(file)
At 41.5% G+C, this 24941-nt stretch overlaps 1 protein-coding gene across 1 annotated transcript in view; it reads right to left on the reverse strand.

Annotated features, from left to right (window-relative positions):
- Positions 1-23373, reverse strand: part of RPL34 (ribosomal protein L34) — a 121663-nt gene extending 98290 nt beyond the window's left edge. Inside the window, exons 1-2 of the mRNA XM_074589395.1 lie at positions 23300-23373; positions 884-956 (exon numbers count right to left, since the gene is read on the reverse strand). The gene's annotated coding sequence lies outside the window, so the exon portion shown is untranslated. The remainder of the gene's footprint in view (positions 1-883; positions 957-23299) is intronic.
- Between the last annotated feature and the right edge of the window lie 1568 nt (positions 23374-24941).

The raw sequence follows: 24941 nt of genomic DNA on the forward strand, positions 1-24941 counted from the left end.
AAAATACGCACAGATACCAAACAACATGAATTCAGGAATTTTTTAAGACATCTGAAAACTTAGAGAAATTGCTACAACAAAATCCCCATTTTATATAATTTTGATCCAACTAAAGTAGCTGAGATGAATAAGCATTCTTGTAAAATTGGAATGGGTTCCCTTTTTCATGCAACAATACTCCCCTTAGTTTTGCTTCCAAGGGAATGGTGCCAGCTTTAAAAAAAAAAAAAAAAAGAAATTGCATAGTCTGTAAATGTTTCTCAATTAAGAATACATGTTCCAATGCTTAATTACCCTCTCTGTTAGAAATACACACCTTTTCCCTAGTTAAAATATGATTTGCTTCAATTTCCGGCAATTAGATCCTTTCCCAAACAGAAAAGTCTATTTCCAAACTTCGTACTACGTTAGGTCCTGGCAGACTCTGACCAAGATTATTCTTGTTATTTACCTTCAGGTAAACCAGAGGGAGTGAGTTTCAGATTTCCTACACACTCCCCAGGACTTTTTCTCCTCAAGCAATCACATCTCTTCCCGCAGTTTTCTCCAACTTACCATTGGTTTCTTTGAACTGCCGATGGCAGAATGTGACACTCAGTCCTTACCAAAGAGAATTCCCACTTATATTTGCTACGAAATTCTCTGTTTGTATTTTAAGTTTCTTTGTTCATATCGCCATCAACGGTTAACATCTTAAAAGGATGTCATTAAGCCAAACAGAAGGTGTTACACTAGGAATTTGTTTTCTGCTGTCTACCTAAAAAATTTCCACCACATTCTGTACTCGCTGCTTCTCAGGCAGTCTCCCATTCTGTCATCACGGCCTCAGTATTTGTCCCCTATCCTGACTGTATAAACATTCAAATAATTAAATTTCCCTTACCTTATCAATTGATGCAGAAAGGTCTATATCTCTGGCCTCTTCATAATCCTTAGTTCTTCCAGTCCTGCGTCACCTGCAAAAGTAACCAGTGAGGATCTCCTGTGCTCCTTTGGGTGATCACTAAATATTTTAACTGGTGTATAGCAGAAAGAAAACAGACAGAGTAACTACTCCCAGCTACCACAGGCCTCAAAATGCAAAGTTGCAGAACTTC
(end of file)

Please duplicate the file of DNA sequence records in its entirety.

At 41.5% G+C, this 24941-nt stretch overlaps 1 protein-coding gene across 1 annotated transcript in view; it reads right to left on the reverse strand.

Annotated features, from left to right (window-relative positions):
- Positions 1-23373, reverse strand: part of RPL34 (ribosomal protein L34) — a 121663-nt gene extending 98290 nt beyond the window's left edge. Inside the window, exons 1-2 of the mRNA XM_074589395.1 lie at positions 23300-23373; positions 884-956 (exon numbers count right to left, since the gene is read on the reverse strand). The gene's annotated coding sequence lies outside the window, so the exon portion shown is untranslated. The remainder of the gene's footprint in view (positions 1-883; positions 957-23299) is intronic.
- Between the last annotated feature and the right edge of the window lie 1568 nt (positions 23374-24941).

The raw sequence follows: 24941 nt of genomic DNA on the forward strand, positions 1-24941 counted from the left end.
AAAATACGCACAGATACCAAACAACATGAATTCAGGAATTTTTTAAGACATCTGAAAACTTAGAGAAATTGCTACAACAAAATCCCCATTTTATATAATTTTGATCCAACTAAAGTAGCTGAGATGAATAAGCATTCTTGTAAAATTGGAATGGGTTCCCTTTTTCATGCAACAATACTCCCCTTAGTTTTGCTTCCAAGGGAATGGTGCCAGCTTTAAAAAAAAAAAAAAAAAGAAATTGCATAGTCTGTAAATGTTTCTCAATTAAGAATACATGTTCCAATGCTTAATTACCCTCTCTGTTAGAAATACACACCTTTTCCCTAGTTAAAATATGATTTGCTTCAATTTCCGGCAATTAGATCCTTTCCCAAACAGAAAAGTCTATTTCCAAACTTCGTACTACGTTAGGTCCTGGCAGACTCTGACCAAGATTATTCTTGTTATTTACCTTCAGGTAAACCAGAGGGAGTGAGTTTCAGATTTCCTACACACTCCCCAGGACTTTTTCTCCTCAAGCAATCACATCTCTTCCCGCAGTTTTCTCCAACTTACCATTGGTTTCTTTGAACTGCCGATGGCAGAATGTGACACTCAGTCCTTACCAAAGAGAATTCCCACTTATATTTGCTACGAAATTCTCTGTTTGTATTTTAAGTTTCTTTGTTCATATCGCCATCAACGGTTAACATCTTAAAAGGATGTCATTAAGCCAAACAGAAGGTGTTACACTAGGAATTTGTTTTCTGCTGTCTACCTAAAAAATTTCCACCACATTCTGTACTCGCTGCTTCTCAGGCAGTCTCCCATTCTGTCATCACGGCCTCAGTATTTGTCCCCTATCCTGACTGTATAAACATTCAAATAATTAAATTTCCCTTACCTTATCAATTGATGCAGAAAGGTCTATATCTCTGGCCTCTTCATAATCCTTAGTTCTTCCAGTCCTGCGTCACCTGCAAAAGTAACCAGTGAGGATCTCCTGTGCTCCTTTGGGTGATCACTAAATATTTTAACTGGTGTATAGCAGAAAGAAAACAGACAGAGTAACTACTCCCAGCTACCACAGGCCTCAAAATGCAAAGTTGCAGAACTTC